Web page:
How Much Water Goes Into a Burger?
Studies Find Different Answers
CARL BIALIK / Wall Street Journal 11jan2008
THE NUMBERS GUY
A fast-food quarter-pounder costs $3, and 1,300 gallons of water. That's how much it takes, per burger, to hydrate the cow, grow its food and process its carcass, according to the Web sites of the National Park Service, the U.S. Geological Survey and a bottled-water trade group. By contrast, a loaf of bread uses up 150 gallons, and milk requires just 65.
The message dovetails with the goals of environmental meal-managing: Eat meat, and you're using up a precious natural resource.
That message is broadly correct, but the number itself is disputed. It stems from decades-old research conducted by California scientists for a presentation to a local high school's future farmers class. One of the scientists now says the number is too high. A more thorough investigation by an independent group halved the figure. And a researcher funded by the cattle industry reduced it still further.
Asked to speak at Colusa High School in the 1970s, Thomas M. Aldrich, a Colusa-based scientist with the University of California Cooperative Extension, decided the budding agriculturalists would enjoy a presentation on the water usage of various foods. To help him, he tapped his colleague, Herbert Schulbach. The two compiled data from California studies and farmers' reports on how much water was needed for various agricultural products and for animal feed.
The result, Mr. Aldrich recalls, was that a burger and fries "took almost a swimming pool to produce. It was kind of awesome that you need that much water for that much food."
The cattle industry didn't find the result so awesome. "We came out, made our presentation, and all hell broke lose," Mr. Aldrich says. Nonetheless, it wasn't until 1993 that the industry-funded study appeared. Mr. Aldrich now says that his study was in the "95th percentile" for accuracy in its time but shouldn't be cited now. "I would say that that figure would not be right," he says. "I think it would be too high."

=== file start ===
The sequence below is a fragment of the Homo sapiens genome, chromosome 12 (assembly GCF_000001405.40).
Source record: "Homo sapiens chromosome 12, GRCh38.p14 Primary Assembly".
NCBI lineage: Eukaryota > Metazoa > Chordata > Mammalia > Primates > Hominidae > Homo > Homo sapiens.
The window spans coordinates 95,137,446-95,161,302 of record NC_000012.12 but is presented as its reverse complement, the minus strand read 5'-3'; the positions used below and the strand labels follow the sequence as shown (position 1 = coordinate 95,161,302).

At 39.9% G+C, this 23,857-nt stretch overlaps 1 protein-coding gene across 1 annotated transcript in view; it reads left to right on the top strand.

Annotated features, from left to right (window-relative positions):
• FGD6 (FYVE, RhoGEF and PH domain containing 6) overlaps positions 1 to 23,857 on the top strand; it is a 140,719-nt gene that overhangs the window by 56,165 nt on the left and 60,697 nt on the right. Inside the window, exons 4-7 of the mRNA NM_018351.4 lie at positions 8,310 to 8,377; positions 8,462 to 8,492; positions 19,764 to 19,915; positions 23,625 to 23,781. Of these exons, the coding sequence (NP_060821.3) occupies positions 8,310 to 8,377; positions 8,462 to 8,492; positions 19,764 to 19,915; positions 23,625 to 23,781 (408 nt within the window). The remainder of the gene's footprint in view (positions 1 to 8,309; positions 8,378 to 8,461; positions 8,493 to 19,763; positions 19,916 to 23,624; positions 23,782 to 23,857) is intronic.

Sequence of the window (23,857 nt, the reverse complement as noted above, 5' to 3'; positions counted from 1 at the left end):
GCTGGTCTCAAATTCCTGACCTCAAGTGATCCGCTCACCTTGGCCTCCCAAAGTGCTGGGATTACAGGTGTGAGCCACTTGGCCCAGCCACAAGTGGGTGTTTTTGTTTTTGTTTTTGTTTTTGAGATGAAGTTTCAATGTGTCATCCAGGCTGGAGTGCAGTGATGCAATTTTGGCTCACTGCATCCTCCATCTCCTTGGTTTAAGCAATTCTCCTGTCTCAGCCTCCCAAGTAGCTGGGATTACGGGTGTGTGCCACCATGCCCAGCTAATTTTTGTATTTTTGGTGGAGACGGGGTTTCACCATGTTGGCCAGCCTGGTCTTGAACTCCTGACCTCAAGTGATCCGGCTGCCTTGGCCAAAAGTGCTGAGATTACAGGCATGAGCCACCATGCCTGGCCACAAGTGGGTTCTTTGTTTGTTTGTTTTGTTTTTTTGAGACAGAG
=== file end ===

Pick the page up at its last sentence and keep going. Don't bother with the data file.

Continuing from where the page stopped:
The Sacramento-based Water Education Foundation had been using the Colusa scientists' numbers on a slide rule it distributed to educate students about water consumption. "It had been produced on the back of an envelope," says Marcia Kreith, now a program analyst at the Agricultural Issues Center at the University of California, Davis. "It was a good, reasonable estimate, but they couldn't document how they got their numbers." The Colusa scientists published their results in a newsletter and didn't explain all of their assumptions. (Three decades later, both are retired and don't recall some details.)
The foundation hired Ms. Kreith to look into the issue. The resulting study, in 1991, tried to systematize the water-consumption problem. She laid out 20 assumptions common to all the dozens of foods studied, looked at local data from throughout the state on water usage and crops, and consulted with agricultural experts to arrive at estimates for such things as the amount of water pregnant cows drink daily (8.7 gallons, when not lactating; 16.9 gallons when they are). Her estimate for a burger's total water use: 616 gallons.
"To all those who so eloquently tried to make the case that the use of numbers can be a mystical process leading to nowhere," Ms. Kreith wrote, "the author responds that the methodology used in this study is as objective as she is able to make it."
One of Ms. Kreith's assumptions was that rainwater counts. The thinking, she says, is that with any fresh water, there's an opportunity cost -- the range land could have been used by other animals. But critics say range land is inappropriate for raising other crops, and the California Beef Council helped to fund a peer-reviewed study that excluded rainwater. That study found that a quarter pound of beef takes just over 100 gallons of water.
Howard Perlman, the hydrologist who set up the Geological Survey's Web page on foods' water use, says that now that he knows there's a range of estimates he will update the page.
None of these numbers, though, includes the water it takes to get the burger from meat-processing plant to plate. "There's canning, freezing, and you have to cook it and wash the pots," Mr. Schulbach says. "An awful lot of water is used in between the field and your mouth."